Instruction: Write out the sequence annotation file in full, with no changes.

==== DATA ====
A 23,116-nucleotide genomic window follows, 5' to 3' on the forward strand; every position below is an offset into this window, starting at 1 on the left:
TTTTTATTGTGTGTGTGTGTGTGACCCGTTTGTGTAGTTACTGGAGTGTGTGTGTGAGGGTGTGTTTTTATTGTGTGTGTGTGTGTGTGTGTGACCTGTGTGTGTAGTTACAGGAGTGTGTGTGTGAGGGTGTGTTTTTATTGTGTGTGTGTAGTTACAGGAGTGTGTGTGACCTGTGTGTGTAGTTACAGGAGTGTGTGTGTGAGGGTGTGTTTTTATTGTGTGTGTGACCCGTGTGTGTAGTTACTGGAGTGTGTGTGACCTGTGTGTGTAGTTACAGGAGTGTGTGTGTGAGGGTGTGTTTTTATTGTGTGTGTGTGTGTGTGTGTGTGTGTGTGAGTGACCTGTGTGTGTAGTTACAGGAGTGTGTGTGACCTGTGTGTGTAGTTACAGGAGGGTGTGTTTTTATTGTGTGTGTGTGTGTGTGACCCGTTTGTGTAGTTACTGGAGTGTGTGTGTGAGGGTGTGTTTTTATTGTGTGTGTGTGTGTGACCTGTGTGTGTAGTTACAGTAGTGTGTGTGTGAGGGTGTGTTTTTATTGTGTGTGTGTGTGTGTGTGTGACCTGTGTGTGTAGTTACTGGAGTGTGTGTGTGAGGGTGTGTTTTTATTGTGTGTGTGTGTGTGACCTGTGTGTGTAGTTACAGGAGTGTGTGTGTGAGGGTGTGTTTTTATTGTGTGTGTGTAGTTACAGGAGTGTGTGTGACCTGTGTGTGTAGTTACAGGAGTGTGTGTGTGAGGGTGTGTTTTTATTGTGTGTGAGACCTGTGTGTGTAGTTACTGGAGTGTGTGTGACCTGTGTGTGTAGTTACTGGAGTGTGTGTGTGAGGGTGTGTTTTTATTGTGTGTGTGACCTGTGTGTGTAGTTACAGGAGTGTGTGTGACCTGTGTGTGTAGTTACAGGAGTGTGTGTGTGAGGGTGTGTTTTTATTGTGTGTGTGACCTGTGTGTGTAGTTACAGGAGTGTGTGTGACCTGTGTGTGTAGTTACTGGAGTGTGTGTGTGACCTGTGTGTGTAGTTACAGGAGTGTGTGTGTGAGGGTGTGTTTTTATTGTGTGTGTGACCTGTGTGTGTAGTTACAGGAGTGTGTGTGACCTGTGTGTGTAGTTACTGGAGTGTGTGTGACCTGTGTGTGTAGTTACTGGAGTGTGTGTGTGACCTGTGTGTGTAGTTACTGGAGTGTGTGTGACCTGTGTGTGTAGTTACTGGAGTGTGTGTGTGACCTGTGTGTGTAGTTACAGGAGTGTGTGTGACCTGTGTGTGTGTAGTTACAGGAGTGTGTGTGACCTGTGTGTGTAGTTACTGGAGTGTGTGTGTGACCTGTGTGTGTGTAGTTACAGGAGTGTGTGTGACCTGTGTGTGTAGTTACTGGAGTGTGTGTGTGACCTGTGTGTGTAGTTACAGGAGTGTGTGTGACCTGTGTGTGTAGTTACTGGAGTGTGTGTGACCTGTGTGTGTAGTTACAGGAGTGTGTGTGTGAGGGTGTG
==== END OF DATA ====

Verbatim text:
A 23,116-nucleotide genomic window follows, 5' to 3' on the forward strand; every position below is an offset into this window, starting at 1 on the left:
TTTTTATTGTGTGTGTGTGTGTGACCCGTTTGTGTAGTTACTGGAGTGTGTGTGTGAGGGTGTGTTTTTATTGTGTGTGTGTGTGTGTGTGTGACCTGTGTGTGTAGTTACAGGAGTGTGTGTGTGAGGGTGTGTTTTTATTGTGTGTGTGTAGTTACAGGAGTGTGTGTGACCTGTGTGTGTAGTTACAGGAGTGTGTGTGTGAGGGTGTGTTTTTATTGTGTGTGTGACCCGTGTGTGTAGTTACTGGAGTGTGTGTGACCTGTGTGTGTAGTTACAGGAGTGTGTGTGTGAGGGTGTGTTTTTATTGTGTGTGTGTGTGTGTGTGTGTGTGTGTGAGTGACCTGTGTGTGTAGTTACAGGAGTGTGTGTGACCTGTGTGTGTAGTTACAGGAGGGTGTGTTTTTATTGTGTGTGTGTGTGTGTGACCCGTTTGTGTAGTTACTGGAGTGTGTGTGTGAGGGTGTGTTTTTATTGTGTGTGTGTGTGTGACCTGTGTGTGTAGTTACAGTAGTGTGTGTGTGAGGGTGTGTTTTTATTGTGTGTGTGTGTGTGTGTGTGACCTGTGTGTGTAGTTACTGGAGTGTGTGTGTGAGGGTGTGTTTTTATTGTGTGTGTGTGTGTGACCTGTGTGTGTAGTTACAGGAGTGTGTGTGTGAGGGTGTGTTTTTATTGTGTGTGTGTAGTTACAGGAGTGTGTGTGACCTGTGTGTGTAGTTACAGGAGTGTGTGTGTGAGGGTGTGTTTTTATTGTGTGTGAGACCTGTGTGTGTAGTTACTGGAGTGTGTGTGACCTGTGTGTGTAGTTACTGGAGTGTGTGTGTGAGGGTGTGTTTTTATTGTGTGTGTGACCTGTGTGTGTAGTTACAGGAGTGTGTGTGACCTGTGTGTGTAGTTACAGGAGTGTGTGTGTGAGGGTGTGTTTTTATTGTGTGTGTGACCTGTGTGTGTAGTTACAGGAGTGTGTGTGACCTGTGTGTGTAGTTACTGGAGTGTGTGTGTGACCTGTGTGTGTAGTTACAGGAGTGTGTGTGTGAGGGTGTGTTTTTATTGTGTGTGTGACCTGTGTGTGTAGTTACAGGAGTGTGTGTGACCTGTGTGTGTAGTTACTGGAGTGTGTGTGACCTGTGTGTGTAGTTACTGGAGTGTGTGTGTGACCTGTGTGTGTAGTTACTGGAGTGTGTGTGACCTGTGTGTGTAGTTACTGGAGTGTGTGTGTGACCTGTGTGTGTAGTTACAGGAGTGTGTGTGACCTGTGTGTGTGTAGTTACAGGAGTGTGTGTGACCTGTGTGTGTAGTTACTGGAGTGTGTGTGTGACCTGTGTGTGTGTAGTTACAGGAGTGTGTGTGACCTGTGTGTGTAGTTACTGGAGTGTGTGTGTGACCTGTGTGTGTAGTTACAGGAGTGTGTGTGACCTGTGTGTGTAGTTACTGGAGTGTGTGTGACCTGTGTGTGTAGTTACAGGAGTGTGTGTGTGAGGGTGTG